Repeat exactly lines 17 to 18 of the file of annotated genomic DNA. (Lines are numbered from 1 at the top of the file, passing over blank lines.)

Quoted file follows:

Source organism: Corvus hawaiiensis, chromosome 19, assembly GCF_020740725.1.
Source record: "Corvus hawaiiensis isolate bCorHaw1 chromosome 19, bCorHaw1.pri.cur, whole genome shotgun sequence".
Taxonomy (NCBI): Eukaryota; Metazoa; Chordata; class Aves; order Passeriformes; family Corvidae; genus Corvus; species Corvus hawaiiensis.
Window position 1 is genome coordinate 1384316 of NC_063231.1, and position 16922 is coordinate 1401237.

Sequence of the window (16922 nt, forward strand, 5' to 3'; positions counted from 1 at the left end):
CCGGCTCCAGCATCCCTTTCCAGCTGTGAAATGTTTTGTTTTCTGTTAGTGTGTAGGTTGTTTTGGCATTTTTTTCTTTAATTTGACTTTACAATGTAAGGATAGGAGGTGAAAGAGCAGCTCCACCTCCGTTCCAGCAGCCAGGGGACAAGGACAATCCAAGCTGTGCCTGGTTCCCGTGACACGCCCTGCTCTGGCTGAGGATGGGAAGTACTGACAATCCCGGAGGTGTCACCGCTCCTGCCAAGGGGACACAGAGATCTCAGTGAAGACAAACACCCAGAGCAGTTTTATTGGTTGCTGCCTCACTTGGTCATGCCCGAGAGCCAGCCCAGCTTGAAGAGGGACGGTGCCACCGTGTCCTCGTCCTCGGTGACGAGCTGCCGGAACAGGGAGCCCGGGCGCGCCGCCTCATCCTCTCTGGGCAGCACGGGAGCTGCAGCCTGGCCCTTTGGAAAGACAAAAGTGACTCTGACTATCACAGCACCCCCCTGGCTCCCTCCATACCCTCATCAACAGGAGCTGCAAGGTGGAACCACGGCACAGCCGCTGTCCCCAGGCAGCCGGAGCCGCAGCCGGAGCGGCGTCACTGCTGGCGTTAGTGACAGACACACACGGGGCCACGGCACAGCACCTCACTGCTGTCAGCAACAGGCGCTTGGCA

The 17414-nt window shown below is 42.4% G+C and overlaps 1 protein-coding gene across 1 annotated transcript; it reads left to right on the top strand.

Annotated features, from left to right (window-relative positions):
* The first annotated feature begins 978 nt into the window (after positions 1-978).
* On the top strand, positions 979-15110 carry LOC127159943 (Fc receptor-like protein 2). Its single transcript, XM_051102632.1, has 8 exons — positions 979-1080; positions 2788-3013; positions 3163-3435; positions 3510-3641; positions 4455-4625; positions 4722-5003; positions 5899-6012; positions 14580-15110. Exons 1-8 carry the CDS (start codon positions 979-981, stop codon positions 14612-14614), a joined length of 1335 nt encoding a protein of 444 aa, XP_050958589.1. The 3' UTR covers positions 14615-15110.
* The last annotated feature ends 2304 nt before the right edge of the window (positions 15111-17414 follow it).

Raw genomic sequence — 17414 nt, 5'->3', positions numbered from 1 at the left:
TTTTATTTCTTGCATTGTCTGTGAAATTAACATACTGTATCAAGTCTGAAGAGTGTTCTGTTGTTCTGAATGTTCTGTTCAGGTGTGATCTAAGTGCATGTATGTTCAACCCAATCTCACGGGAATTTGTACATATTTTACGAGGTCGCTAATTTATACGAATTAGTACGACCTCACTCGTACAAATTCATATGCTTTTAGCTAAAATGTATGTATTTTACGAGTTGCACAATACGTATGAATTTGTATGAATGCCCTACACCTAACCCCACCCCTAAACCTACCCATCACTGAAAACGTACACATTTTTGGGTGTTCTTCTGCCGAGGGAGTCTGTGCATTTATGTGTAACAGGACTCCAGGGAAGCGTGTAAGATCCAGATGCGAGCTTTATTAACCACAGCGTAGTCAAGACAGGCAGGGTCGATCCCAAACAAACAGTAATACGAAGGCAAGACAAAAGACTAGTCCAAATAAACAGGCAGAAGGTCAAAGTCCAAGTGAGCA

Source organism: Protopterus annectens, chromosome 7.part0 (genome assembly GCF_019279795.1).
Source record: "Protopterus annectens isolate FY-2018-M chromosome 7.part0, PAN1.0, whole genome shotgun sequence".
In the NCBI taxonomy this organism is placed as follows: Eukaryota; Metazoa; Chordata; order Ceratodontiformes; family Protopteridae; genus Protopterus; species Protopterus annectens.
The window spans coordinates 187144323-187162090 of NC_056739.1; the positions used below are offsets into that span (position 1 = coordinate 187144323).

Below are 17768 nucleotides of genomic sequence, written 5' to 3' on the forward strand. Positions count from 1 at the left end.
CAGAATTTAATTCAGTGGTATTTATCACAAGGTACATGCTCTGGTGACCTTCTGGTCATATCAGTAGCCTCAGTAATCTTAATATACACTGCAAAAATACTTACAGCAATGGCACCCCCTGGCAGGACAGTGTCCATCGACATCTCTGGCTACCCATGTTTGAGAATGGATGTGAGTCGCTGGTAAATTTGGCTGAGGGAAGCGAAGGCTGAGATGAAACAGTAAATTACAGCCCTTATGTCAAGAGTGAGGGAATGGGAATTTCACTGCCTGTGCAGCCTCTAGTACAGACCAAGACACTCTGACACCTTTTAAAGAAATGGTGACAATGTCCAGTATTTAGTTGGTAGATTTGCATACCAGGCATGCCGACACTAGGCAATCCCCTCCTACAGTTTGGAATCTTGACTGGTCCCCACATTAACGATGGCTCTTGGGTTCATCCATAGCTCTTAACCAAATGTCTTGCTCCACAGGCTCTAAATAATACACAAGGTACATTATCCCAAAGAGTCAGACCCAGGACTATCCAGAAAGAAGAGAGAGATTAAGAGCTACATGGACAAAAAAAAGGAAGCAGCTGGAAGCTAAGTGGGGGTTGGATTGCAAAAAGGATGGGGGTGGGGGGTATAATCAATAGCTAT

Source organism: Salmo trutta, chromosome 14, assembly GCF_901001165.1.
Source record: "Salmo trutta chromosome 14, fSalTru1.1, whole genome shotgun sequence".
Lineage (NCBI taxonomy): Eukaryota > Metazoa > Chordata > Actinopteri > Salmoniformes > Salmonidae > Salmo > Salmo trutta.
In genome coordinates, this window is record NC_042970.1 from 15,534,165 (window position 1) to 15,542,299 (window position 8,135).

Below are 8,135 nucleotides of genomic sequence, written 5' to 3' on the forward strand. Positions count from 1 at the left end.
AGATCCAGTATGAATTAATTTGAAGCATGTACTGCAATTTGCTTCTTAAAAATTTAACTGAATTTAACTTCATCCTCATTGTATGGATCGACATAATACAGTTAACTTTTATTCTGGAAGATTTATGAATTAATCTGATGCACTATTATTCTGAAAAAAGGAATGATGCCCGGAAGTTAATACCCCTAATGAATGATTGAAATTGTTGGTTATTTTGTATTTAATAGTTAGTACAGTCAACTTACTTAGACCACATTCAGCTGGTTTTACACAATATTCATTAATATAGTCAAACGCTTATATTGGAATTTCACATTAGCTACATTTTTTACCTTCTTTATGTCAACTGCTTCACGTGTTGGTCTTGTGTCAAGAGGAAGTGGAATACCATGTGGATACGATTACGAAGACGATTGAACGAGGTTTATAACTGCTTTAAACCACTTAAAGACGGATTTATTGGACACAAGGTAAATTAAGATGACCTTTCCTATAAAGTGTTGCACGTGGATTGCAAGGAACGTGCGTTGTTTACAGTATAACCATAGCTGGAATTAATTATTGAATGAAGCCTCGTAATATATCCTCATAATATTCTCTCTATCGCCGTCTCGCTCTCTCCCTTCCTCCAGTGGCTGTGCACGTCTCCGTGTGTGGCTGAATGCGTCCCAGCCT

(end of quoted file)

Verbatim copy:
The window spans coordinates 187144323-187162090 of NC_056739.1; the positions used below are offsets into that span (position 1 = coordinate 187144323).

Below are 17768 nucleotides of genomic sequence, written 5' to 3' on the forward strand. Positions count from 1 at the left end.